Partnership works on diagnostic system that checks feds' fleet vehicles via GPS

Partnership works on diagnostic system that checks feds' fleet vehicles via GPS

By William Jackson
GCN Staff

A satellite communications company and an automotive warranty administrator have teamed up to develop a space-based engine monitoring system for government fleet operators.

Using the OM200 satellite modem from Magellan Corp. of Santa Clara, Calif., the American Automotive Aftermarket Network, or Ameraan, can monitor a vehicle's on-board diagnostic system.

By checking location through the government's satellite Global Positioning System, Ameraan can direct the driver to the nearest authorized service center when problems occur.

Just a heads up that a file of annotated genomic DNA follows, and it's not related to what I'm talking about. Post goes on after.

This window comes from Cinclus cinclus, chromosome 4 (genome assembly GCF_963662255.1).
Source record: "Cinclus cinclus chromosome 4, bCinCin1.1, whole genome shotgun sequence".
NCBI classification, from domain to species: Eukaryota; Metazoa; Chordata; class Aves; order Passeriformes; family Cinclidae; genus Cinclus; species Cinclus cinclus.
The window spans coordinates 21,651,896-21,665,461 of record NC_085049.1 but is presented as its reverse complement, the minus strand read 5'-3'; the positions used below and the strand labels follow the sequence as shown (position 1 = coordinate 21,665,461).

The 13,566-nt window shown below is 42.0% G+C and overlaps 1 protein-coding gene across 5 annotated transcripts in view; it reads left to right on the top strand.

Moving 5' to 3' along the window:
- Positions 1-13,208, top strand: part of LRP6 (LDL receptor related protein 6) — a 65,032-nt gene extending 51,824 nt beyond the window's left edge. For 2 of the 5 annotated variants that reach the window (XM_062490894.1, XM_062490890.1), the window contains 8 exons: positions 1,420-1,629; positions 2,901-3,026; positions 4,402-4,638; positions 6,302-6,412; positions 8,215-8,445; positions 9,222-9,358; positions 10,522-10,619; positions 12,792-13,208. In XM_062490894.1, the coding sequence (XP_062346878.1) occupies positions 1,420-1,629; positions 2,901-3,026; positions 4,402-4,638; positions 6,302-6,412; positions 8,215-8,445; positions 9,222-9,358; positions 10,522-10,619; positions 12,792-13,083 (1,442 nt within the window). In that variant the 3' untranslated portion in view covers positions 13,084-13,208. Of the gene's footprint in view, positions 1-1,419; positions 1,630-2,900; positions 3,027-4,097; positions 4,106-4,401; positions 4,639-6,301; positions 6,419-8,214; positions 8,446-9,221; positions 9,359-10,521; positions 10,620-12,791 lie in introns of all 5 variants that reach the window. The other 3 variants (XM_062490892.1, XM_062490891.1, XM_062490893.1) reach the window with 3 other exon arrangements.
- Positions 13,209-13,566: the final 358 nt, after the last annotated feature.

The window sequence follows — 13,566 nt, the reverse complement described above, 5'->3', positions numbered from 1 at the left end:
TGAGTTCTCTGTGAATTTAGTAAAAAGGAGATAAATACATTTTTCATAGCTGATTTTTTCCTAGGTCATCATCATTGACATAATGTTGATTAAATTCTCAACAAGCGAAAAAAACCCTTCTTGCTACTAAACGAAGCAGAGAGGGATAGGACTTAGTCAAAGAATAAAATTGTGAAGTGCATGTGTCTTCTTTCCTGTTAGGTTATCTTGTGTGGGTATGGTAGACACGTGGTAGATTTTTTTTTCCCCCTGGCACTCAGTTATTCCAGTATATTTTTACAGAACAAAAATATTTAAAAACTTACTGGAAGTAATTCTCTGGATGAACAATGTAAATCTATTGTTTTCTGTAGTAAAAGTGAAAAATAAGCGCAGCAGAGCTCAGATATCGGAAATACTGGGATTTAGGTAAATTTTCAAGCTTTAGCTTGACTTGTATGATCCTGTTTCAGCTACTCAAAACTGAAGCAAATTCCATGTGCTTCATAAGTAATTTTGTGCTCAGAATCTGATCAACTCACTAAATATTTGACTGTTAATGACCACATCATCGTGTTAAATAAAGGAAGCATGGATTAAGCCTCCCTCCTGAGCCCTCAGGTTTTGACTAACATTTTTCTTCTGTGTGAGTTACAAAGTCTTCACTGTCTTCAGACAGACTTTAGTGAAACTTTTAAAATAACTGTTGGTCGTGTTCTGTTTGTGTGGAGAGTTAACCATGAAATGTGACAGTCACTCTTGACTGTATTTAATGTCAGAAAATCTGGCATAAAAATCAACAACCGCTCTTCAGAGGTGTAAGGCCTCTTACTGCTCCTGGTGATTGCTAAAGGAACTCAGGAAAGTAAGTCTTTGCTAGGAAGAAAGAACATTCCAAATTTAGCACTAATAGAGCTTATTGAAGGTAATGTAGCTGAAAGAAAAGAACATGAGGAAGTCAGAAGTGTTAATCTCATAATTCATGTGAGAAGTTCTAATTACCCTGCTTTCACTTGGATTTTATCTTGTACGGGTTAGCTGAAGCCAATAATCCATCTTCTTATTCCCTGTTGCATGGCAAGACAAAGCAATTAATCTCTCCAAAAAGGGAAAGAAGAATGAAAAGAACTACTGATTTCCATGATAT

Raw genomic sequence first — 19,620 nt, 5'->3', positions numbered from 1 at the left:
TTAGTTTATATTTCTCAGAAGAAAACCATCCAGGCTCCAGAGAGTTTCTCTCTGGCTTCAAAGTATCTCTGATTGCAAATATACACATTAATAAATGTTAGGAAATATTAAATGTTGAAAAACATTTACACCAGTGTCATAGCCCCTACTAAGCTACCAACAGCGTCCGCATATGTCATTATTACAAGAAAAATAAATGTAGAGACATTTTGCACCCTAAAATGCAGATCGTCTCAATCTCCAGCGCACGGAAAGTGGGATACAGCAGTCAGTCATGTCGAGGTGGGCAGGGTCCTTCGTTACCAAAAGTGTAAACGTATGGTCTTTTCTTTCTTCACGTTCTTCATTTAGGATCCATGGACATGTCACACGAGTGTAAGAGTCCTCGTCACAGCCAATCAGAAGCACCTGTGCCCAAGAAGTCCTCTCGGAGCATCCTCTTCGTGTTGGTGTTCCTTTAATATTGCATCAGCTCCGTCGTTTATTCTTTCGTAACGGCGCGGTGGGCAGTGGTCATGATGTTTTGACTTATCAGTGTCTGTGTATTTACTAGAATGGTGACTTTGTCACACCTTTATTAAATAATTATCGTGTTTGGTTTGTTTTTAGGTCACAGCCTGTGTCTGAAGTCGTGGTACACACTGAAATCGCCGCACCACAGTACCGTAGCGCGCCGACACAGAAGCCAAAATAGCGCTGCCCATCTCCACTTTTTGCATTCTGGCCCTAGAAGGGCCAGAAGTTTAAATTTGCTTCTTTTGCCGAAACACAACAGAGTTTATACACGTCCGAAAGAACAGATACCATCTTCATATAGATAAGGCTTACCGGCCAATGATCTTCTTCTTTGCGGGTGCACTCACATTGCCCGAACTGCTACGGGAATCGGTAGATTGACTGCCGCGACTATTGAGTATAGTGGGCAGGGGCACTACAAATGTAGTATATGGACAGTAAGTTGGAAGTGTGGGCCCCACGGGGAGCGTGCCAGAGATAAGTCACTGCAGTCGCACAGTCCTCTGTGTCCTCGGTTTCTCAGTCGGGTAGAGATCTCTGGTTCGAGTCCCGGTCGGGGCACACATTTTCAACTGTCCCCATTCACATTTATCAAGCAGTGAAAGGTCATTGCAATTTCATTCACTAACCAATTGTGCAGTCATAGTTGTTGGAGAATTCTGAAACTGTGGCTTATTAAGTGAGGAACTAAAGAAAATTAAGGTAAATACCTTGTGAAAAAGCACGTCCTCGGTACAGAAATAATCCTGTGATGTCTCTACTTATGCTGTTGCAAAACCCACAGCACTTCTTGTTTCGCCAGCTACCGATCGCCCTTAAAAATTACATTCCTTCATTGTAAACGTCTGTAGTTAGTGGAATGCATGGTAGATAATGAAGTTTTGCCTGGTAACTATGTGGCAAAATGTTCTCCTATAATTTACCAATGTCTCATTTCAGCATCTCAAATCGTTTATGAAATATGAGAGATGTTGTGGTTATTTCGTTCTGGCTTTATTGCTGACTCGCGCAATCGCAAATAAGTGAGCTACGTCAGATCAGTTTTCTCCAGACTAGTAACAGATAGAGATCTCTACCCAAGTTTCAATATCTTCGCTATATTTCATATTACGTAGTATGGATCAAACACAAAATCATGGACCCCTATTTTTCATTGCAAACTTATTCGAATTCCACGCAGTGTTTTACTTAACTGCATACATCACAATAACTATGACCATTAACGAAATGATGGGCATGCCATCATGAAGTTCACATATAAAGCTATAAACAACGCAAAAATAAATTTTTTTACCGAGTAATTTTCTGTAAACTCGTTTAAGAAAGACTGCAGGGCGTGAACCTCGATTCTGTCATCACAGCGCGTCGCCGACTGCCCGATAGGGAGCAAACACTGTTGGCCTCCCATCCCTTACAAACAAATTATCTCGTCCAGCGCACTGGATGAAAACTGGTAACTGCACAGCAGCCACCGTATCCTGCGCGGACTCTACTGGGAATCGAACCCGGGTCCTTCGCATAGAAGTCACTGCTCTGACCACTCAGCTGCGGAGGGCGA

Ameraan, of Wheat Ridge, Colo., administers tire, road hazard and mechanical warranties for automotive suppliers and oil companies. The warranties cover individuals as well as automotive fleets, including some government fleets. The new monitoring system is expected to be available late this year.

Ameraan developed a black-box interface between the OM200 and on-board diagnostic systems. Neither the modem nor the on-board system needs modification, Magellan spokesman Don Meyer said.

'It's just a matter of transmitting the information to an outside source,' he said.

The modem will transmit through the 28 low-Earth-orbit satellites of ORBCOMM, a partnership between Orbital Sciences Corp. of Dulles, Va., and Teleglobe Inc. of Canada. It will connect automatically whenever the diagnostic system senses a problem. Ameraan will monitor the transmissions and notify fleet managers and vehicle owners.

Only small amounts of data are transmitted over the low-power, low-bandwidth, low-cost system, Meyer said, and the cost is about 1 cent per character. A price for the service has not been set. The OM200 modem sells for about $200.'

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